In addition to JJ's and HJ's comments:

I also like to initialise a "Package" folder when I have a larger set of functions, but I often use waves to store global variables and then use dimension labels to access the latter.
E.g. I have a wave called "Settings", which can be saved or another set of parameters can easily be loaded. There might be downsides performance wise, but for me this is a very convenient way of handling globals (which I otherwise tend to avoid).
HJDrescher wrote:

In my opinion, global variables are perfectly fine for "parameters", i.e. values which are initialized once in an experiment file (hence not a real variable), but might change between experiments (hence not a real constant).
Examples for parameters could be a pulse length or a sample rate (to check, whether several loaded data files are compatible). Things that can be set on an actual experiment and remain constant within one data set.

This was my mindset as well. I wasn't sure if there was a caveat I wasn't foreseeing by using them in this way.

Thanks for all the responses so far!
Here is my two cents.

Use globals to store settings that need to persist from one invocation of a procedure to the next.

Don't use globals to pass information from one procedure to another. Doing so creates a tangled web of implicit dependencies and makes understanding and debugging the code difficult. It also means that you can not tell what the inputs to a procedure are by looking at the signature - you have to read the whole procedure. It also means that, to test a procedure, you need to first set a bunch of globals.

Ideally, a given function should depend only on its parameters. There may be exceptions, such as for settings that are used by nearly all of your functions and are changed only at well-defined times.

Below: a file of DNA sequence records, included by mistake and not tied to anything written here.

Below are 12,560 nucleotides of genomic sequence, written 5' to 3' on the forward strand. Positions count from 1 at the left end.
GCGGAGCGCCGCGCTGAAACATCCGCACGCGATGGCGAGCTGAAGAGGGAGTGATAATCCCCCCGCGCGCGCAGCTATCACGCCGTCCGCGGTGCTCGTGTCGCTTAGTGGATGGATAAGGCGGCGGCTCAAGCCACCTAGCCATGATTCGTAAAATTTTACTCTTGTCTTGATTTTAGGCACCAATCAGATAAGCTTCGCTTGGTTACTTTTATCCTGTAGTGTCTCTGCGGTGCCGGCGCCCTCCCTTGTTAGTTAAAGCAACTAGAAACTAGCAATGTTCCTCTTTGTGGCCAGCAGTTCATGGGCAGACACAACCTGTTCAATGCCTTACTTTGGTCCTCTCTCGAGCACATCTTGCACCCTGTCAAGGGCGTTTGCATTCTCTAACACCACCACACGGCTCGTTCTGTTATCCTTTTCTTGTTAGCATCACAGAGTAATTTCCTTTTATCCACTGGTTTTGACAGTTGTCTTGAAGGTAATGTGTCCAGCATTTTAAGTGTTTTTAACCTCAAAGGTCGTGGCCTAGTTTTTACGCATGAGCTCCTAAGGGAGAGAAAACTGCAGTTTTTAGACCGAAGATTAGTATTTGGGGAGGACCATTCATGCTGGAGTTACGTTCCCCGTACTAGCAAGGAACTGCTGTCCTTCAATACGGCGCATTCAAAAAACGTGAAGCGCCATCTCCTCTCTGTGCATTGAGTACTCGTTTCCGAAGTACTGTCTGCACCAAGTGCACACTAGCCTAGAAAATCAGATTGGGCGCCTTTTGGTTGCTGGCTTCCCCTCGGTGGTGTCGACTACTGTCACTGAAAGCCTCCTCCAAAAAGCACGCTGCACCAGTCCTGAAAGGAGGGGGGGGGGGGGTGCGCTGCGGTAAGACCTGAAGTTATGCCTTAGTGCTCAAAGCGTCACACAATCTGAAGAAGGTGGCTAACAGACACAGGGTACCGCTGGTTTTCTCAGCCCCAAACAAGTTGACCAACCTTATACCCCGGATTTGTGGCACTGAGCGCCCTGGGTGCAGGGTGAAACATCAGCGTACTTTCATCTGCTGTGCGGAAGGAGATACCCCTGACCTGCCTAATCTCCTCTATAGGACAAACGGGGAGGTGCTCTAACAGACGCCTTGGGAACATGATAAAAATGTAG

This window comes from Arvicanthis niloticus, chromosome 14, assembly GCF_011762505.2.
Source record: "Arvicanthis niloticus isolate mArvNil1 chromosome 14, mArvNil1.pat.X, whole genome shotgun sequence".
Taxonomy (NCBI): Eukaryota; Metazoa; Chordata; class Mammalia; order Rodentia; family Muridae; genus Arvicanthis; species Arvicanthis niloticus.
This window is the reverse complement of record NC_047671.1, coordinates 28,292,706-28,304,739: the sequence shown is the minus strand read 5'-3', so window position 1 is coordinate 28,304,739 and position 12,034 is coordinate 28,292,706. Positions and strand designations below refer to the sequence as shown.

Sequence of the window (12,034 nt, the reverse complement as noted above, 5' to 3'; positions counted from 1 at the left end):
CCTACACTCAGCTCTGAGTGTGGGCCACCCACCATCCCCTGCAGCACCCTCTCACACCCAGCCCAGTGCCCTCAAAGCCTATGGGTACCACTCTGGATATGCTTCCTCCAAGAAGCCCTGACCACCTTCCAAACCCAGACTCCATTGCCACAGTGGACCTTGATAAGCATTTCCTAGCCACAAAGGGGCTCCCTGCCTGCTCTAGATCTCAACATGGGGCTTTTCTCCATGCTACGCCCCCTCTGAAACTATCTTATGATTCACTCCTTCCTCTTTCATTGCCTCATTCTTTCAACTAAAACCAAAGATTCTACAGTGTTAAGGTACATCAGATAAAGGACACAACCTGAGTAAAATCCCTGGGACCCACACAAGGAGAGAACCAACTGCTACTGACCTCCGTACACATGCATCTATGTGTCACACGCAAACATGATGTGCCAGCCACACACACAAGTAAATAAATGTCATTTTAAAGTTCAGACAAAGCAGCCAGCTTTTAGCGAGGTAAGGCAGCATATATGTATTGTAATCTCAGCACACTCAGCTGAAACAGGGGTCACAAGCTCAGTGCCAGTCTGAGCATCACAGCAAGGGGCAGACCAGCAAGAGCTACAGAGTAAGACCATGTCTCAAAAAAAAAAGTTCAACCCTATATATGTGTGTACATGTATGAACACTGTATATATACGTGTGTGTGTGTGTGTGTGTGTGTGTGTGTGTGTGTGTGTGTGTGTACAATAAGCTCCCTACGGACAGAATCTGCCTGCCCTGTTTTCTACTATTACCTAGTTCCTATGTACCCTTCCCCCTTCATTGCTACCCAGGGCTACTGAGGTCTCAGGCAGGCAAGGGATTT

If a lot of functions need to access a lot of settings, I like to create a single function that collects the settings into a structure. I then call this function from each function that needs the settings. This technique is used in the HDF5 Browser procedures. See CreateHDF5BrowserGlobals and SetHDF5BrowserData (which probably should have been called GetHDF5BrowserData).

For packages that other people will use, store settings in a "package" data folder. Execute this for details:
DisplayHelpTopic "Managing Package Data"

It is a good idea to implement setter functions for setting globals as this provides a way to determine what is changing a global. This is often important during debugging when a global is being changed unexpectedly and you need to find out where.

Settings globals should ideally be accessed only by high-level routines close to the user interface. These high-level routines should call worker routines that do not rely on globals. This organization localizes access to globals, so you don't need to search your entire program to see where they are used. It also preserves the generality of the worker functions, making testing, debugging, and reuse much easier.

Searching for "why are global variables bad" comes up with a lot of hits. Here is a good one: